Google used to have a severe problem where code refactoring & maintenance was not rewarded in performance reviews while launches were highly regarded, which led to the effect of everybody trying to launch things as fast as possible and nobody cleaning up the messes left behind. Eventually launches started getting slowed down, Larry started asking “Why can’t we have nice things?”, and everybody responded “Because you’ve been paying us to rack up technical debt.” As a result, teams were formed with the express purpose of code health & maintenance, those teams that were already working on those goals got more visibility, and refactoring contributions started counting for something in perf. Moreover, many ex-Googlers who were fed up with the situation went to Facebook and, I’ve heard, instituted a culture there where grungy engineering maintenance is valued by your peers.

None of this would’ve happened if people had just heroically fallen on their own sword and burnt out doing work nobody cared about. Sometimes it takes highly visible consequences before people with decision-making power realize there’s a problem and start correcting it. If those consequences never happen, they’ll keep believing it’s not a problem and won’t pay much attention to it.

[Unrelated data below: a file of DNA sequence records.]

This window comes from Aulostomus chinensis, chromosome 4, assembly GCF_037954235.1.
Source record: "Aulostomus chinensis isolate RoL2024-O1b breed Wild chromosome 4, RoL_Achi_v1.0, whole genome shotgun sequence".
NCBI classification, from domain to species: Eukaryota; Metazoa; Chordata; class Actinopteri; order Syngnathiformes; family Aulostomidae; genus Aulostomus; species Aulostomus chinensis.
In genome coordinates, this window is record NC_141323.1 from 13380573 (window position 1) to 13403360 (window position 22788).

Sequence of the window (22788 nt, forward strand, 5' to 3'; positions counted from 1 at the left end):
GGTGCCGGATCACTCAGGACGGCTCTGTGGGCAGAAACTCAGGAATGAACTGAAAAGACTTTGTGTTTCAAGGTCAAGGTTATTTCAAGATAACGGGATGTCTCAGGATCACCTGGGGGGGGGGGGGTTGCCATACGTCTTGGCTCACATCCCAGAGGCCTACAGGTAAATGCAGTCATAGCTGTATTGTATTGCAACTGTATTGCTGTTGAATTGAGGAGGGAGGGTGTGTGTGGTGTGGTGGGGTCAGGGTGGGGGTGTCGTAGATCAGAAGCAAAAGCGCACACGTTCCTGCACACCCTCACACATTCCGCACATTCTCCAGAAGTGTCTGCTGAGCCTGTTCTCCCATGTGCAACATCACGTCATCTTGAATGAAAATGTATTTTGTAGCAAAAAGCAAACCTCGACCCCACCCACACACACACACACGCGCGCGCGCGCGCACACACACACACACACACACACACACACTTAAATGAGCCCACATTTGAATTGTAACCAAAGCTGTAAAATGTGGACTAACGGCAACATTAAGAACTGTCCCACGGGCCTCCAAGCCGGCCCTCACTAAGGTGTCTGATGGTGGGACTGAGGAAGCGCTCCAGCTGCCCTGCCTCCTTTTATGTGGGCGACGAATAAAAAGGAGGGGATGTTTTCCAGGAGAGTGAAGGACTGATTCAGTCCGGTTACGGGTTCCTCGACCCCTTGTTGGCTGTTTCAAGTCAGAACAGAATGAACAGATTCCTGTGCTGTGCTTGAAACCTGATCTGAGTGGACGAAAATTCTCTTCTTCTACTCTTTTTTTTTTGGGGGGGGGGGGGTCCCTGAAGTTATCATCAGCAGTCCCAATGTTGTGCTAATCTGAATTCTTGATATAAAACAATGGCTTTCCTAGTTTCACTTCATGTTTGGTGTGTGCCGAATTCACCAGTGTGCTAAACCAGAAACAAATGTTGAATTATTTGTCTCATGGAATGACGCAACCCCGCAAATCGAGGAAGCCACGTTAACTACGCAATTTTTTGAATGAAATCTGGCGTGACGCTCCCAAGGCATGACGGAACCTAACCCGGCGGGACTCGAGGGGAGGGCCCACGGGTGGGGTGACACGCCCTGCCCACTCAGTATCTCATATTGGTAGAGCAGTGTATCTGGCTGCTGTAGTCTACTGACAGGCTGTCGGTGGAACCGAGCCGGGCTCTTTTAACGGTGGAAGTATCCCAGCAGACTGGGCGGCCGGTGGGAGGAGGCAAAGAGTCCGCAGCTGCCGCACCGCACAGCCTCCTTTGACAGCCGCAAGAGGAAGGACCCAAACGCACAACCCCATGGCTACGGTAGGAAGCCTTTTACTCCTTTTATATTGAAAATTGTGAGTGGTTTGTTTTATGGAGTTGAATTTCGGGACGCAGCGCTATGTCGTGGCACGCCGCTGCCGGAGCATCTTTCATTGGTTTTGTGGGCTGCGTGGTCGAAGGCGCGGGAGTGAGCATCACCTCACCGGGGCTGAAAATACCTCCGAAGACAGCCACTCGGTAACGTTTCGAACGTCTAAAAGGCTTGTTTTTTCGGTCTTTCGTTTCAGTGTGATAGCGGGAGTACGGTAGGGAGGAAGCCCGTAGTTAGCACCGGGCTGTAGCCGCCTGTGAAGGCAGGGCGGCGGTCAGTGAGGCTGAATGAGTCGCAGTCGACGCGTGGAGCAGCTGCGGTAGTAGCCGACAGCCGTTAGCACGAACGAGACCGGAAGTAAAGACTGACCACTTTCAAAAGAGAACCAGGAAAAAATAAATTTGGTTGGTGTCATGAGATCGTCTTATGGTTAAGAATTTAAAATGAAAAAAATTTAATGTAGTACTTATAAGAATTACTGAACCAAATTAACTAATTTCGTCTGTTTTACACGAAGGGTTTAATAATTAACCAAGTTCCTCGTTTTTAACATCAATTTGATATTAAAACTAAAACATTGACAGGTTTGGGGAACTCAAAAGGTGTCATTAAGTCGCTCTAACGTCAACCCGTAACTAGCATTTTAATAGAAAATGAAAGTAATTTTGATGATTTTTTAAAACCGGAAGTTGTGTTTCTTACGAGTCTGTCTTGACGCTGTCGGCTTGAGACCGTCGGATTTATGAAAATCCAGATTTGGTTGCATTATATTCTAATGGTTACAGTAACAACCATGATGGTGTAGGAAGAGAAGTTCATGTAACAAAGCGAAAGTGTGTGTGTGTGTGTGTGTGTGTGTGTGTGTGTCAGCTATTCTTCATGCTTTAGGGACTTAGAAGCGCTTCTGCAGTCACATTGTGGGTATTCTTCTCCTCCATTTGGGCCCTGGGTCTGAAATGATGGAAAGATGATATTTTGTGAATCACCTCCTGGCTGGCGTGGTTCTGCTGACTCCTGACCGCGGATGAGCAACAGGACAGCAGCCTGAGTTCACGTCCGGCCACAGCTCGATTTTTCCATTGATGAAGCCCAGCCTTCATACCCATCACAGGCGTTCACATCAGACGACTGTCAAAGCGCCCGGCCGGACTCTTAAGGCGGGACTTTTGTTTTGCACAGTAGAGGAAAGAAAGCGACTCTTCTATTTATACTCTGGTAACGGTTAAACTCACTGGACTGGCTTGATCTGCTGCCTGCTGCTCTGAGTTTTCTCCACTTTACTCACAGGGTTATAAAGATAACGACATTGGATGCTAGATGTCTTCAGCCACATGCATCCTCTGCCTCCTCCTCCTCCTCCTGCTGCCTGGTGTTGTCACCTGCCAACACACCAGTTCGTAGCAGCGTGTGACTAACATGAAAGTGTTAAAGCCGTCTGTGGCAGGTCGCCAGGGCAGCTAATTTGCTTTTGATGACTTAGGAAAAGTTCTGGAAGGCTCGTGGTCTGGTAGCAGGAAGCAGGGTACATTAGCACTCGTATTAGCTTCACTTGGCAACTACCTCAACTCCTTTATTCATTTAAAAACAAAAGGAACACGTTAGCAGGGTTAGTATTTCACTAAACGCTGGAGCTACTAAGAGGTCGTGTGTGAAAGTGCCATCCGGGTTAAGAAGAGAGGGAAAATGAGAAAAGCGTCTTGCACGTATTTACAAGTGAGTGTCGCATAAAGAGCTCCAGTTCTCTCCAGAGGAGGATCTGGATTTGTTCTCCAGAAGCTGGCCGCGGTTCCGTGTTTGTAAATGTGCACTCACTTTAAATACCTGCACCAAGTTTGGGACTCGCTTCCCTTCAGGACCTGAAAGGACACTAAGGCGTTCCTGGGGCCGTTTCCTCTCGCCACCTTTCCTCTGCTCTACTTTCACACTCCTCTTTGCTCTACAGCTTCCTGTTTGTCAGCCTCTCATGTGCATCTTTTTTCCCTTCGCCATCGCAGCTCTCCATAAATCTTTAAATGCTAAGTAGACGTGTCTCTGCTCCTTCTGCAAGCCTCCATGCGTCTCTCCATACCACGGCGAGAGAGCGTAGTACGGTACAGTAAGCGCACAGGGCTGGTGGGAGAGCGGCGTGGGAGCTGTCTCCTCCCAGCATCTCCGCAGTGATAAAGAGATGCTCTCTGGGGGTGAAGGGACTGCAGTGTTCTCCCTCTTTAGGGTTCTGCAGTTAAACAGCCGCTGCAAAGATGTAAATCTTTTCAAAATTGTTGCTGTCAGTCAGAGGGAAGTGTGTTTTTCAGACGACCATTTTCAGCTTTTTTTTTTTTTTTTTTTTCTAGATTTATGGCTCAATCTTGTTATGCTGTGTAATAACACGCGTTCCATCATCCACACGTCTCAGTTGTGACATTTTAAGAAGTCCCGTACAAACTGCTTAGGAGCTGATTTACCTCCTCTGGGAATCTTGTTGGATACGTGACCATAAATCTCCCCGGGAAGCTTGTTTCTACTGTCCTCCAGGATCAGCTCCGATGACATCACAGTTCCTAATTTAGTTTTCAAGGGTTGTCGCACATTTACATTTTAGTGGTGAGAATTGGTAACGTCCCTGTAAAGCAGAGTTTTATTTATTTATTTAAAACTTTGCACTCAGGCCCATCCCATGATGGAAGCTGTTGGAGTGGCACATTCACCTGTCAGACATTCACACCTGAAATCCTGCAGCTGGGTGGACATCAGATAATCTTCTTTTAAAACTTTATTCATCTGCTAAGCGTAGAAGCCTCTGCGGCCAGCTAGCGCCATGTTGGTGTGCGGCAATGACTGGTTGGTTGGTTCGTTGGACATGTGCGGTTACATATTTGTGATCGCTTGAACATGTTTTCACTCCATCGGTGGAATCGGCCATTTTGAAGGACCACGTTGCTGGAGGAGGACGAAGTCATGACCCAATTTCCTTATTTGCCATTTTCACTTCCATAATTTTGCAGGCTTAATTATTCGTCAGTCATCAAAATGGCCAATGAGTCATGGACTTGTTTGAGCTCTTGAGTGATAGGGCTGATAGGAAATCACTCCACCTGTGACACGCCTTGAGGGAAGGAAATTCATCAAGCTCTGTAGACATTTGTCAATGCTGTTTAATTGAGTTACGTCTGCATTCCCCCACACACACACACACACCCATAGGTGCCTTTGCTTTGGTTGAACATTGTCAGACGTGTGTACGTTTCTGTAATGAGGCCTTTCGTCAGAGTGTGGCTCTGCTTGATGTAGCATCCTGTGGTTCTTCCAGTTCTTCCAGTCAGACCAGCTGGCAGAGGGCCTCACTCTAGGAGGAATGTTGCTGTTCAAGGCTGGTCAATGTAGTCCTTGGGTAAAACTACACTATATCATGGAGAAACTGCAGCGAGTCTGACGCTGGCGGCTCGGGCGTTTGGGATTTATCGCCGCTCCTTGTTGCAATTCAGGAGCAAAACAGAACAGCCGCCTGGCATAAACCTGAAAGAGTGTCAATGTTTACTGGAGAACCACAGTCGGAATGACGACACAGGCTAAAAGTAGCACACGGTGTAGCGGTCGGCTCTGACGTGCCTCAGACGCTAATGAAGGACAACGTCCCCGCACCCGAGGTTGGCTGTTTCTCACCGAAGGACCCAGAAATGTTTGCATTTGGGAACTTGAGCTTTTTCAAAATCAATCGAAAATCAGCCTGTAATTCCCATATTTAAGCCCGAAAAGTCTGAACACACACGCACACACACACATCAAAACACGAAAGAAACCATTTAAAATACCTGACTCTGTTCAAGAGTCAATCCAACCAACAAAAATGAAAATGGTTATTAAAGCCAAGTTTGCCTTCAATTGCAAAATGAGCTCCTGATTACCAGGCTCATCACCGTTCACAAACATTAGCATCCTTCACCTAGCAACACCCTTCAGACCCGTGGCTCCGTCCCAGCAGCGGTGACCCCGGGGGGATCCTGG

Some downsides of immutability

People who aren’t exactly lying

It took me too long to figure this out. There are some people to truly, and passionately, believe something they say to you, and realistically they personally can’t make it happen so you can’t really bank on that ‘promise.’

I used to think those people were lying to take advantage, but as I’ve gotten older I have come to recognize that these ‘yes’ people get promoted a lot. And for some of them, they really do believe what they are saying.

As an engineer I’ve found that once I can ‘calibrate’ someone’s ‘yes-ness’ I can then work with them, understanding that they only make ‘wishful’ commitments rather than ‘reasoned’ commitments.

So when someone, like Steve Jobs, says “we’re going to make it an open standard!”, my first question then is “Great, I’ve got your support in making this an open standard so I can count on you to wield your position influence to aid me when folks line up against that effort, right?” If the answer that that question is no, then they were lying.